County Councilman Kai Hagen has come up with an intriguing idea to protect more forest land in Frederick County by paying farmers and landowners not to cut down trees.

Hagen suggested allowing the county to purchase easements as part of a county-run agricultural preservation program called the Installment Purchase Program (IPP).

In an interview with News-Post reporter Steve Bohnel,

Hagen said his goal is to permanently preserve forested land on agricultural property. The county has agricultural preservation programs and programs to preserve forested land, so it makes sense to incorporate forested land into IPP easements, he argued.

“Why not, as part of the process, identify and delineate significant forested parcels on those properties and to some extent ... have it as part of the negotiation and the agreement to include that forested parcel?” Hagen said.

Why not, indeed. The IPP is designed to protect farmland from residential and commercial development. The same thing could be done to protect forest from agricultural development.

The importance of maintaining forests cannot be overstated. The World Wildlife Fund states on its website:

“We depend on forests for our survival, from the air we breathe to the wood we use. Besides providing habitats for animals and livelihoods for humans, forests also offer watershed protection, prevent soil erosion and mitigate climate change. Yet, despite our dependence on forests, we are still allowing them to disappear.”

The IPP was started by the county in 2002, and it has purchased easements that are now protecting almost 20,000 acres from development.

The county’s website said the program works through the county’s bonding authority. The county negotiates with the landowner on the value of the easement, and then buys it at current prices. Rather than giving the farmer a lump sum, however, the county invests in a zero-coupon bond that will mature in 20 years. The landowner receives annual interest payments that are tax-free, and receives the lump-sum principal payment at maturity.

The installment plan makes the process less expensive for the county, while giving the landowner a fair return for foregoing development rights.

Council President M.C. Keegan-Ayer (D), Vice President Michael Blue (R) and Councilman Phil Dacey (R) all told our reporter that they supported Hagen’s idea. Richard Grossnickle, a member of the county’s Agricultural Preservation Advisory Board, said he was open to exploring the idea.

Grossnickle said that woodlands on the properties where an easement has been granted in the IPP are already protected under the program, since they are within the applicants’ boundaries. It is true that those woodlands are protected from development, but it is not clear that they must be kept in their current state.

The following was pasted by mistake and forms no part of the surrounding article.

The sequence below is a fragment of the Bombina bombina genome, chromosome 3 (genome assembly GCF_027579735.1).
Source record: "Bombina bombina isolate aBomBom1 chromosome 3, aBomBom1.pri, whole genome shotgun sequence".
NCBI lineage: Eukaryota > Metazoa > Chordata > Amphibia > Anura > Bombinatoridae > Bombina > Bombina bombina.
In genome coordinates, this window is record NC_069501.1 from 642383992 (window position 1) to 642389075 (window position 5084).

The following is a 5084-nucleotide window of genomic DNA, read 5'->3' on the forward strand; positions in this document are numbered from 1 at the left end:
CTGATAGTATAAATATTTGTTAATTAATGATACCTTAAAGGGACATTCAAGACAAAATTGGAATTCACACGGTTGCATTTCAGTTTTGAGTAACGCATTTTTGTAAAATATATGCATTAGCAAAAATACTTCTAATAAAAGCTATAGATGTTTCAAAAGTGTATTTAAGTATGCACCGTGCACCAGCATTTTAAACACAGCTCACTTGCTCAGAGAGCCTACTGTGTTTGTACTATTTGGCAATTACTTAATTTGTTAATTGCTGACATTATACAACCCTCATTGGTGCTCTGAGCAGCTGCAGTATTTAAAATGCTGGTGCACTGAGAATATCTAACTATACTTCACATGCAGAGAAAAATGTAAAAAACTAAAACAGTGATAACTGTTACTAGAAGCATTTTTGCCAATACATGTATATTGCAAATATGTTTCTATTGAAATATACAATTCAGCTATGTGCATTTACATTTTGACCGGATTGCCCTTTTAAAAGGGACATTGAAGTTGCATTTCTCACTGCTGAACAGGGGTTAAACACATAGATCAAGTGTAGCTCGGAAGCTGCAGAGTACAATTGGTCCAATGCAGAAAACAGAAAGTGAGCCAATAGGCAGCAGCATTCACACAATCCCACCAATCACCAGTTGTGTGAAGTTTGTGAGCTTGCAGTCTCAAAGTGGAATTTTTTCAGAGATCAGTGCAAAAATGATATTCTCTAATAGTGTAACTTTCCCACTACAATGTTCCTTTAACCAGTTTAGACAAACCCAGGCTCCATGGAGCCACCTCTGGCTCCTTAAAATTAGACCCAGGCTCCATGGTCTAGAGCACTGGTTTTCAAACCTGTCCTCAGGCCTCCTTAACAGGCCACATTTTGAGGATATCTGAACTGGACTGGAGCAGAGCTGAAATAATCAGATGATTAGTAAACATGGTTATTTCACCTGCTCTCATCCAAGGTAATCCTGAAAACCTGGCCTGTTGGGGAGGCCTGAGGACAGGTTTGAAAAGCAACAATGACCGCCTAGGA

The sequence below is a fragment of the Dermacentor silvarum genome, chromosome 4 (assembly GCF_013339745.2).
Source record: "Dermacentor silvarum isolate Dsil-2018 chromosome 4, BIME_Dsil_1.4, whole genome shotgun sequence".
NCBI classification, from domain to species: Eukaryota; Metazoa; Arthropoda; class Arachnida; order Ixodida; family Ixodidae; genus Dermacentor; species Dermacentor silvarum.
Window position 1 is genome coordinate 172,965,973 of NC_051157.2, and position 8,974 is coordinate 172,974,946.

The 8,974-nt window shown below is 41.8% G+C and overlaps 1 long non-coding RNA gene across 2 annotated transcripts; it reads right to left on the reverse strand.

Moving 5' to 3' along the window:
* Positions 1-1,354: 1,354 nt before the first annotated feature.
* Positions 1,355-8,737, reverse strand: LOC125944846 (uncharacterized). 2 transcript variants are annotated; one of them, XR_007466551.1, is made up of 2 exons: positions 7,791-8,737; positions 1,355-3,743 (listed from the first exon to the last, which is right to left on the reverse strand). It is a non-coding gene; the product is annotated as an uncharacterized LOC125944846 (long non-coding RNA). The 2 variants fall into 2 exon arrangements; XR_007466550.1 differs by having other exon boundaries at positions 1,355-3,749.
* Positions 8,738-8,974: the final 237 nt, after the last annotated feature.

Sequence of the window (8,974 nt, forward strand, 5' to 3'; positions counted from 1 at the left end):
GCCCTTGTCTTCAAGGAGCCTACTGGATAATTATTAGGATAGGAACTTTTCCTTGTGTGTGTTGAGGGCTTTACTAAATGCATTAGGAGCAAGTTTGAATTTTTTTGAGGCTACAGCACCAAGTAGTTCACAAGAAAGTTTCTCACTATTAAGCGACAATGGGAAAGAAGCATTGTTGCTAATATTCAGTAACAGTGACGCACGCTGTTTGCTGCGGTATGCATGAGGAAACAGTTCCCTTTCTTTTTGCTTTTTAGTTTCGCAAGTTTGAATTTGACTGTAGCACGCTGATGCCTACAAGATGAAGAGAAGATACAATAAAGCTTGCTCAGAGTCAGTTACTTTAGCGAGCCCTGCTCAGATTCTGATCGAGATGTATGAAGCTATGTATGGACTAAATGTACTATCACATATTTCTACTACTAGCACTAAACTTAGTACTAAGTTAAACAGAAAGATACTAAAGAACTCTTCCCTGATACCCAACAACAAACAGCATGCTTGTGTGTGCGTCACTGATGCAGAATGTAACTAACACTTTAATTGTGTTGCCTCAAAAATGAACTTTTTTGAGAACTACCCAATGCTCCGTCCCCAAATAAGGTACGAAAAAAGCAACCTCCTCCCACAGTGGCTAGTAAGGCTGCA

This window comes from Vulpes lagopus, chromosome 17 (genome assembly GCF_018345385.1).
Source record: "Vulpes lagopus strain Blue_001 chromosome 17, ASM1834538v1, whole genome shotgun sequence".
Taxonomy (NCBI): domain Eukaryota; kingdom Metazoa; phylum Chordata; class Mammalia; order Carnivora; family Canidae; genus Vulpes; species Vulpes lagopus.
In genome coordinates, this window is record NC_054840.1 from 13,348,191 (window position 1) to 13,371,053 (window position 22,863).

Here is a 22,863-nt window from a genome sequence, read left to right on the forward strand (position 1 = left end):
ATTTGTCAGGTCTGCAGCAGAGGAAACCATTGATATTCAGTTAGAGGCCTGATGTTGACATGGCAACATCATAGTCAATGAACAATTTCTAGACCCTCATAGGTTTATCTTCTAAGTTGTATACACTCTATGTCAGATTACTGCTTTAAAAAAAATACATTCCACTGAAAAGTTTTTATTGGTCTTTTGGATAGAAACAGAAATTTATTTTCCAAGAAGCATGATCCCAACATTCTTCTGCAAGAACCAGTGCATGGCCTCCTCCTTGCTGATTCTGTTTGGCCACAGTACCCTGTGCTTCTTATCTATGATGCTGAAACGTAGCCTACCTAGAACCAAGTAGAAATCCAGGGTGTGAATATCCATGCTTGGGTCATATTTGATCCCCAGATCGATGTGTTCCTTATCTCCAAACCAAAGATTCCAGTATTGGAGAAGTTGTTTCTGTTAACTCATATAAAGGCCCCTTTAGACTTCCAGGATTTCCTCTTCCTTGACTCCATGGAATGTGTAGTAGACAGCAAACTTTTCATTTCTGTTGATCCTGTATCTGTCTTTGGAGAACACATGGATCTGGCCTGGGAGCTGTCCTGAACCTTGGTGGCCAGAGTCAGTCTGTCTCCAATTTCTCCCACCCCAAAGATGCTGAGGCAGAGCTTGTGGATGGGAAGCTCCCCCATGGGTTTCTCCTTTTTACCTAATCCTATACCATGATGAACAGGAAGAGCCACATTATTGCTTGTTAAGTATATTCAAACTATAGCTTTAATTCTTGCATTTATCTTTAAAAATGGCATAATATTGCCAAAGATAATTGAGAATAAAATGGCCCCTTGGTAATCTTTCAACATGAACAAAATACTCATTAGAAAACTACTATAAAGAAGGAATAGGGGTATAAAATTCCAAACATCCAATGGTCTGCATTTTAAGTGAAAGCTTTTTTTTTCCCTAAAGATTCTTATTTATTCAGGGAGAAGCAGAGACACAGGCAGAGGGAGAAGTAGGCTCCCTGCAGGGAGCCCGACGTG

That is the primary benefit of the Hagen plan and the most important reason to support it: Protected woodlands could not be cut down to create new areas for planting crops.

“When you look at the green infrastructure benefits of forests, in terms of stormwater management, water filtration, groundwater recharge, wildlife habitat, it’s important to do what we can to preserve as much as that forest as possible,” Hagen said.

Hagen said he was not certain yet if he would introduce the change, or see if it can be done administratively, through the executive branch.

Keegan-Ayer, however, said that any changes to the program would probably require legislation.

We agree with the council president. This is a significant change to the program, and the council should revise the current law to make it happen. It will need to think through many issues, including how the forest would have to be maintained and protected, and what use the landowner could make of the land, if any.

This is a good idea, but it is not yet a fully crafted program. We encourage Hagen to continue working on it.

(17) comments

Hog Jowl

Great, let's recreate corrupt federal ag welfare programs at the county level. Funny what's considered socialism these days and what's not.


We already protect farmland. What is so "socialist" about including forest land? Seems very "conservative" to me.

Hog Jowl

Federal programs already give money away to "farmers" (many congressmen themselves) to not plant on land not suited to agriculture in the first such as ravines. Are we now going to compensate for not deforesting a rocky ravine that was never going to be tilled anyway? What's the definition of a forest?....a three acre lot, five acres residential abutting a "farm"? Yes, we already protect farmland, and we already get ripped off. Believing in snake oil, grifters and charlatans is very conservative.